Combine a high pass filter with luminosity masks for controlled, effective sharpening


posted Friday, February 26, 2016 at 1:13 PM EDT

Unsharp mask, smart sharpen, sharpening plug-in software…there are numerous ways to sharpen your image files. Portrait and glamour photographer Nino Batista created a Photoshop action for a high pass sharpening technique and created a tutorial covering how to use it. I've previously covered using an unsharp mask for sharpening, so Nino's technique will provide you an alternative approach.

In his article for Fstoppers, Nino says that the basic workflow of high pass sharpening is to duplicate your primary image, run a high pass filter (pixel radius between 2.5 and 5, depending on the overall dimensions of your image) on your duplicate layer, change the blending mode on the sharpened layer to "Hard Light," and voila, sharp image! However, it isn't so simple.

There are two common complaints about using the high pass filter for sharpening images. The resulting sharpening is often too strong, even with a low pixel radius setting. Micro contrast becomes too high, as well, and your image's highlights get ruined.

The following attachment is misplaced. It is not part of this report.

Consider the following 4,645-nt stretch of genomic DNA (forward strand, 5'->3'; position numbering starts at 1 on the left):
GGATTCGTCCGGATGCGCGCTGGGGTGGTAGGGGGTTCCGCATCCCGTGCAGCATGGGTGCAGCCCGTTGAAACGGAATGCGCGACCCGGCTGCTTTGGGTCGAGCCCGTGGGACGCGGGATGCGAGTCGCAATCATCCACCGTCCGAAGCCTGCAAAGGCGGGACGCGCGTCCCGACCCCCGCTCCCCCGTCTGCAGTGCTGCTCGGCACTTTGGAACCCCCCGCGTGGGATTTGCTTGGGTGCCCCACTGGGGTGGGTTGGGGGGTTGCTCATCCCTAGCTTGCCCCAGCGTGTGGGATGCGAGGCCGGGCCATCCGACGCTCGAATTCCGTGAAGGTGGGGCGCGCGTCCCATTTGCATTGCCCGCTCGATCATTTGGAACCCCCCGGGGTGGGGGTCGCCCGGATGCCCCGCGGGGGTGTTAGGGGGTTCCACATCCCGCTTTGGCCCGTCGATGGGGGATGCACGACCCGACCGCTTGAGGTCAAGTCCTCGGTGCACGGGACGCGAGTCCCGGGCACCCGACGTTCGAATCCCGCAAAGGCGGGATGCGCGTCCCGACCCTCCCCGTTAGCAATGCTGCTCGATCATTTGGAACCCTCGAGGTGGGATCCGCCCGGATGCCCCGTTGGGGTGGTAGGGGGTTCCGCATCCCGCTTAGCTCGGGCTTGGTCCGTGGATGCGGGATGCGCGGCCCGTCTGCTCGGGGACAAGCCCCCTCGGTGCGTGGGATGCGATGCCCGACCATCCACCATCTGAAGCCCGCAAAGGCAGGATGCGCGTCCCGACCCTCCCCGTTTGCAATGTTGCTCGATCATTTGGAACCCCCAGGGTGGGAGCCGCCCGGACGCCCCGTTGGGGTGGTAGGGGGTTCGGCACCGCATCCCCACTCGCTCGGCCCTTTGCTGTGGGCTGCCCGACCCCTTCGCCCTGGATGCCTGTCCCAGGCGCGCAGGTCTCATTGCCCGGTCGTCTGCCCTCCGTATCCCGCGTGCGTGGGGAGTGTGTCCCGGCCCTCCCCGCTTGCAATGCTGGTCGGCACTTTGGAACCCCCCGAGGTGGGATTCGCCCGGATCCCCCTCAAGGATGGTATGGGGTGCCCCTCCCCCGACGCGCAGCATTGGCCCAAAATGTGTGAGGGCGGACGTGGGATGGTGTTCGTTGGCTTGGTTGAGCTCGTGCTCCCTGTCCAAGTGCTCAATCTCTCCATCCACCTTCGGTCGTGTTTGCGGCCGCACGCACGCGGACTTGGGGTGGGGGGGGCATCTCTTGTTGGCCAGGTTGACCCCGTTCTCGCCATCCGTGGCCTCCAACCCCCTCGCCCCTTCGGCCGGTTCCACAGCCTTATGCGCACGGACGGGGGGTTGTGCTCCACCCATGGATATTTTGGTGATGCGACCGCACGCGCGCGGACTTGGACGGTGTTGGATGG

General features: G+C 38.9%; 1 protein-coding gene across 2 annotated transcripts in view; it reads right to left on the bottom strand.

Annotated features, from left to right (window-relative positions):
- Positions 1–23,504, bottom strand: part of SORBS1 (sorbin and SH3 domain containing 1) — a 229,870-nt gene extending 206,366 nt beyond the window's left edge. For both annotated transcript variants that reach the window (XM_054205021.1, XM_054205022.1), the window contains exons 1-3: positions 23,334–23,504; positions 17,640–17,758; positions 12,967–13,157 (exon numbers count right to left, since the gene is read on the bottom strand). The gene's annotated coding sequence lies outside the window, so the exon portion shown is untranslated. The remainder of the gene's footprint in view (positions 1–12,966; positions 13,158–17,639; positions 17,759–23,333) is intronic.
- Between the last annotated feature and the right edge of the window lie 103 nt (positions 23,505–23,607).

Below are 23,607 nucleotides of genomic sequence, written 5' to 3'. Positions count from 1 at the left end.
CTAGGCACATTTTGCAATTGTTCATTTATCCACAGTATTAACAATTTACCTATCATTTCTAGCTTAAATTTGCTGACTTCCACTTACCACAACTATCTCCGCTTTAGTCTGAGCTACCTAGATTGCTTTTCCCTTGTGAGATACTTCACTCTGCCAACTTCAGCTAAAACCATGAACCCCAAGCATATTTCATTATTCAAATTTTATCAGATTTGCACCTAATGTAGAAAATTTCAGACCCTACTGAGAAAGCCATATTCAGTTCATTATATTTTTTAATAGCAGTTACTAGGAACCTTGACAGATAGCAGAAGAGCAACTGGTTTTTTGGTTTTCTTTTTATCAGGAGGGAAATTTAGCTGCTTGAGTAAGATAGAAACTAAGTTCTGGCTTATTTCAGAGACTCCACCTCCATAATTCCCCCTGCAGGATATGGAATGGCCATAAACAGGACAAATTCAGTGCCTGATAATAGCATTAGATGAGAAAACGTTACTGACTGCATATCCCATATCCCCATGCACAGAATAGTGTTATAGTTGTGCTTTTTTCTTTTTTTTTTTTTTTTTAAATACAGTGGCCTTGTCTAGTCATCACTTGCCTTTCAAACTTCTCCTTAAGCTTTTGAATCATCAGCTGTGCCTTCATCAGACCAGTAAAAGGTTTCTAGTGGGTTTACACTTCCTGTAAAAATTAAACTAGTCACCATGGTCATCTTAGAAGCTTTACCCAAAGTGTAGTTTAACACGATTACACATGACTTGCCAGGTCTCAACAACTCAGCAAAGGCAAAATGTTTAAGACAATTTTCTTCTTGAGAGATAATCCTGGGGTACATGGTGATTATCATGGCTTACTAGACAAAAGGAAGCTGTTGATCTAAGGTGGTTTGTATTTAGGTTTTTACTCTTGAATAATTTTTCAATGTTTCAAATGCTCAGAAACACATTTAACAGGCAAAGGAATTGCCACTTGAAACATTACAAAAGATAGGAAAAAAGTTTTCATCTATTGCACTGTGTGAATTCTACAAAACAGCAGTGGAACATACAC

How are these two issues solved? Nino solves them through the use of luminosity masks. His Photoshop action automatically creates these masks to make it much simpler and faster to sharpen many image files. What Nino's action does is limit the high pass sharpening to the darkest areas of the image, preserving the quality of highlights and midtones in an image.

Nino's free Photoshop sharpening action is available to download here. (FYI: Link starts an automatic download of an .atn file)

This screen capture illustrates the areas where Nino's sharpening action applies high pass filter sharpening. White areas are affected most and applied sharpening decreases as the tone decreases toward black (where no sharpening is applied).

To see more of Nino's work, visit his website. For more free tutorials and Photoshop actions, be sure to check out his YouTube channel. If you like his approach to sharpening, see his approach to black and white conversions using a freely-available Photoshop action here.

(Seen via Fstoppers